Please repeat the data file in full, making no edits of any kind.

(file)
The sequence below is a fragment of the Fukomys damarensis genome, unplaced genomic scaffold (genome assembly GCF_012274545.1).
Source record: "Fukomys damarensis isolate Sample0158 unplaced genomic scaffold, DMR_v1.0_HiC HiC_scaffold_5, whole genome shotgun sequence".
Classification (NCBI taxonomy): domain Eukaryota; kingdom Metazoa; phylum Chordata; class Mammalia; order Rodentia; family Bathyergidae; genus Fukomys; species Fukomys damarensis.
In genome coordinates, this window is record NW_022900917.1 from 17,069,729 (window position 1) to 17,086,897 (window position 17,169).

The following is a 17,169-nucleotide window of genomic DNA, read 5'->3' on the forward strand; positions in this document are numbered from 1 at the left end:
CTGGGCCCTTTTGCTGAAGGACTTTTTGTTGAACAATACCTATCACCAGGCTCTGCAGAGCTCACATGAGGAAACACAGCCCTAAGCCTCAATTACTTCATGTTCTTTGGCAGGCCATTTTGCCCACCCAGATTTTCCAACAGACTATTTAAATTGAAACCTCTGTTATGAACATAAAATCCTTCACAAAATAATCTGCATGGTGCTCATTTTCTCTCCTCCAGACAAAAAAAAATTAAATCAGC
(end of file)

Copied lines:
The sequence below is a fragment of the Fukomys damarensis genome, unplaced genomic scaffold (genome assembly GCF_012274545.1).
Source record: "Fukomys damarensis isolate Sample0158 unplaced genomic scaffold, DMR_v1.0_HiC HiC_scaffold_5, whole genome shotgun sequence".
Classification (NCBI taxonomy): domain Eukaryota; kingdom Metazoa; phylum Chordata; class Mammalia; order Rodentia; family Bathyergidae; genus Fukomys; species Fukomys damarensis.
In genome coordinates, this window is record NW_022900917.1 from 17,069,729 (window position 1) to 17,086,897 (window position 17,169).

The following is a 17,169-nucleotide window of genomic DNA, read 5'->3' on the forward strand; positions in this document are numbered from 1 at the left end:
CTGGGCCCTTTTGCTGAAGGACTTTTTGTTGAACAATACCTATCACCAGGCTCTGCAGAGCTCACATGAGGAAACACAGCCCTAAGCCTCAATTACTTCATGTTCTTTGGCAGGCCATTTTGCCCACCCAGATTTTCCAACAGACTATTTAAATTGAAACCTCTGTTATGAACATAAAATCCTTCACAAAATAATCTGCATGGTGCTCATTTTCTCTCCTCCAGACAAAAAAAAATTAAATCAGC